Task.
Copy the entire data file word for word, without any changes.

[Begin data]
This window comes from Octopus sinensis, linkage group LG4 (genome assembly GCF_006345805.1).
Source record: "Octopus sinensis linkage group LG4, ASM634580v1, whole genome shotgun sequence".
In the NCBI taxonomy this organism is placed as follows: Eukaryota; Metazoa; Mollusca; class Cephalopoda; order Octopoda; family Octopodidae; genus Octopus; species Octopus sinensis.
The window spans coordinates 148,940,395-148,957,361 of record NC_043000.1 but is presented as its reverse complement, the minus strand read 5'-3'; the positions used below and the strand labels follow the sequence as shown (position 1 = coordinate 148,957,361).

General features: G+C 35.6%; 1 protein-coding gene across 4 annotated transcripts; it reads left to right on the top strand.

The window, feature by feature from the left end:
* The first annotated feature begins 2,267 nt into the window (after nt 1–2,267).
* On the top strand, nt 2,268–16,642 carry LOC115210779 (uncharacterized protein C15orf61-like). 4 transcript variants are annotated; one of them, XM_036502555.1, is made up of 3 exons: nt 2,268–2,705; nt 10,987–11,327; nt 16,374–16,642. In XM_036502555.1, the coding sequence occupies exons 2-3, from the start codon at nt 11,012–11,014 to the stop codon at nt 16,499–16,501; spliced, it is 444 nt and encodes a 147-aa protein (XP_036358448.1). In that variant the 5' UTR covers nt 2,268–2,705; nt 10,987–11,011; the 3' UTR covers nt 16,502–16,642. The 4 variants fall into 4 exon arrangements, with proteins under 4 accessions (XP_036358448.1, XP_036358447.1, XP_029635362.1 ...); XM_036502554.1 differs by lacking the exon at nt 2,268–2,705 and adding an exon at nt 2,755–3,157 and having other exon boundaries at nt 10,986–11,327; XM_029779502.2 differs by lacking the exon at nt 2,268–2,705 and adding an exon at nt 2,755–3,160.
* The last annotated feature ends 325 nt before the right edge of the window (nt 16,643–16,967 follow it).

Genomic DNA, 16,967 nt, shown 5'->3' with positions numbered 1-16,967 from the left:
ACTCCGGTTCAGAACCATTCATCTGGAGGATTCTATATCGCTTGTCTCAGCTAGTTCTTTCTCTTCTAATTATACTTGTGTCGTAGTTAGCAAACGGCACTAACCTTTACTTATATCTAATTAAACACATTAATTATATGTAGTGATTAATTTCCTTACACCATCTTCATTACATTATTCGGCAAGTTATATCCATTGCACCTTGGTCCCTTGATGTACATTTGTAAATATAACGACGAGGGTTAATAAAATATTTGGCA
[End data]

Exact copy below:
This window comes from Octopus sinensis, linkage group LG4 (genome assembly GCF_006345805.1).
Source record: "Octopus sinensis linkage group LG4, ASM634580v1, whole genome shotgun sequence".
In the NCBI taxonomy this organism is placed as follows: Eukaryota; Metazoa; Mollusca; class Cephalopoda; order Octopoda; family Octopodidae; genus Octopus; species Octopus sinensis.
The window spans coordinates 148,940,395-148,957,361 of record NC_043000.1 but is presented as its reverse complement, the minus strand read 5'-3'; the positions used below and the strand labels follow the sequence as shown (position 1 = coordinate 148,957,361).

General features: G+C 35.6%; 1 protein-coding gene across 4 annotated transcripts; it reads left to right on the top strand.

The window, feature by feature from the left end:
* The first annotated feature begins 2,267 nt into the window (after nt 1–2,267).
* On the top strand, nt 2,268–16,642 carry LOC115210779 (uncharacterized protein C15orf61-like). 4 transcript variants are annotated; one of them, XM_036502555.1, is made up of 3 exons: nt 2,268–2,705; nt 10,987–11,327; nt 16,374–16,642. In XM_036502555.1, the coding sequence occupies exons 2-3, from the start codon at nt 11,012–11,014 to the stop codon at nt 16,499–16,501; spliced, it is 444 nt and encodes a 147-aa protein (XP_036358448.1). In that variant the 5' UTR covers nt 2,268–2,705; nt 10,987–11,011; the 3' UTR covers nt 16,502–16,642. The 4 variants fall into 4 exon arrangements, with proteins under 4 accessions (XP_036358448.1, XP_036358447.1, XP_029635362.1 ...); XM_036502554.1 differs by lacking the exon at nt 2,268–2,705 and adding an exon at nt 2,755–3,157 and having other exon boundaries at nt 10,986–11,327; XM_029779502.2 differs by lacking the exon at nt 2,268–2,705 and adding an exon at nt 2,755–3,160.
* The last annotated feature ends 325 nt before the right edge of the window (nt 16,643–16,967 follow it).

Genomic DNA, 16,967 nt, shown 5'->3' with positions numbered 1-16,967 from the left:
ACTCCGGTTCAGAACCATTCATCTGGAGGATTCTATATCGCTTGTCTCAGCTAGTTCTTTCTCTTCTAATTATACTTGTGTCGTAGTTAGCAAACGGCACTAACCTTTACTTATATCTAATTAAACACATTAATTATATGTAGTGATTAATTTCCTTACACCATCTTCATTACATTATTCGGCAAGTTATATCCATTGCACCTTGGTCCCTTGATGTACATTTGTAAATATAACGACGAGGGTTAATAAAATATTTGGCA